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Wayne Bessen

Bush: The gay rights president
Now that the Employment Non-Discrimination Act (ENDA) has passed the U.S. House, the religious right has launched an all-out offensive to ensure people can be fired because of their sexual orientation. The first obvious fib propagated by Focus on the Family and the Christian Business Association (CBA) is that this bill is bad for business.

“Businesses should be up in arms over ENDA,” said Ashley Horne, federal policy analyst for Focus on the Family Action. “This bill will increase their litigation and compliance costs, create conflict among employees and is simply bad for business.”

Notice how they used the words “should be” up in arms instead of “are.” What they fail to point out is 49 of the Fortune 50 have policies prohibiting discrimination based on sexual orientation, as do 90 percent of the Fortune 500. With all due respect to the Christian Business Association — I trust the Fortune 500 more than the Faith 500.

Focus on the Family and the CBA aren’t really concerned about the negligible effect on business — what drives them bonkers is that they might have to mind their own business. It isn’t enough that in America they have the freedom to pray as they wish and practice their religion as they see fit. They aren’t happy unless they can impose their values and bully people into adopting their beliefs.

Focus on the Family’s true agenda reared its ugly head in a story on the group’s website which said: “ENDA would prevent employers from taking sexual orientation into consideration when hiring, promoting or firing.”

Well, this is absolutely true. Why should sexual orientation be taken into consideration for a job? If people work hard, pay taxes and play by the rules they shouldn’t have their careers ruined and personal finances wrecked because of an employer’s religious hang ups.
“ENDA also could silence religious speech in the workplace,” the story goes on to say. Hiram Sasser, director of litigation for the Free Market Foundation, elaborated on this point in a debate against me on the Alan Colmes radio show, by complaining that ENDA might force him to take down a screen saver with a Bible verse condemning homosexuality.

First, the notion of “free speech” at work is patently absurd. If we could truly say whatever we wanted to our boss, few people would be employed. There is reasonable expectation that employees make the effort to create a harmonious workplace. Condemning anyone — for whatever reason — results in a hostile work environment that lowers morale and production.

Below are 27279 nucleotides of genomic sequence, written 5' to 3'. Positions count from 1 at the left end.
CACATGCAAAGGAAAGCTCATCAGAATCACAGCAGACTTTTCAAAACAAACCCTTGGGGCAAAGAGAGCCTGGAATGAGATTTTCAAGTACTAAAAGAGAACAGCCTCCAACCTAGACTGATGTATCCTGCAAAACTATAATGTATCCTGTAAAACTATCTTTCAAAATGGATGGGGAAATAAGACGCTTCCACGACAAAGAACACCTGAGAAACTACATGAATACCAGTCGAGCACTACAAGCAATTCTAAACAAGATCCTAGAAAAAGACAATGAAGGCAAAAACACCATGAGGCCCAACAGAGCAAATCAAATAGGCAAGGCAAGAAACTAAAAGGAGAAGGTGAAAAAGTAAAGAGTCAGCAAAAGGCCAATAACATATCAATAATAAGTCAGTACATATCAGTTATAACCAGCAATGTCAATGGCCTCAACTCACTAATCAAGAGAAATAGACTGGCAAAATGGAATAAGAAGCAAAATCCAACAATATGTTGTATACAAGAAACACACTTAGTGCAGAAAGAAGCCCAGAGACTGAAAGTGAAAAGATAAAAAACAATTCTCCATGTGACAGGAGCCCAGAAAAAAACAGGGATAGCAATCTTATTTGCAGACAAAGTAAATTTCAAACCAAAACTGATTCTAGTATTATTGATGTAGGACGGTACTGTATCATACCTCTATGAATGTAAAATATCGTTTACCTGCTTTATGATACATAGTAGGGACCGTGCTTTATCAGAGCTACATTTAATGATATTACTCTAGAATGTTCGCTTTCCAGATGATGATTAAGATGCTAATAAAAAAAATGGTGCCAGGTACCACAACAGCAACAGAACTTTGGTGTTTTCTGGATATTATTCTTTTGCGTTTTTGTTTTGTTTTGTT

Any employee that can’t make it through eight hours without hurling insults at co-workers — even if they are based on an interpretation of the Bible — should be fired. Could you imagine the chaos that would ensue if people were given the green light to debase others based on their beliefs?

Of course, these fundamentalists don’t want all people hurling nasty barbs at the water cooler — they want to reserve for themselves the special right to be nasty. If a co-worker insulted their faith — they’d be on the phone with a lawyer crying victim faster than one could say Leviticus.
Finally, ENDA has a religious exemption — so no radical churches would be required to hire gay people. Therefore, the choir can remain closeted, as it has for centuries.

I want to end this column with a surreal thought. If the Senate passes ENDA, then the bill would go to President Bush. There is no doubt in my mind that he will veto it, but what if I am wrong? There are three remote — but real — reasons why Bush might sign ENDA.

1. The Cheney family could lobby him and he might have difficulty defying his surrogate Daddy.
2. Bush has few legislative accomplishments. Signing landmark civil rights legislation would boost his legacy.

3. Like rats, the right wing has abandoned Bush’s sinking ship. There is a small chance Bush will get vindictive and put a thumb in their eye.

If any of these scenarios occur, Bush instantly becomes the most pro-gay president in history. In the not-too-distant future, we might pay to see him as the keynote speaker at the Human Rights Campaign’s national dinner.

Now, that’s enough to give anyone indigestion.

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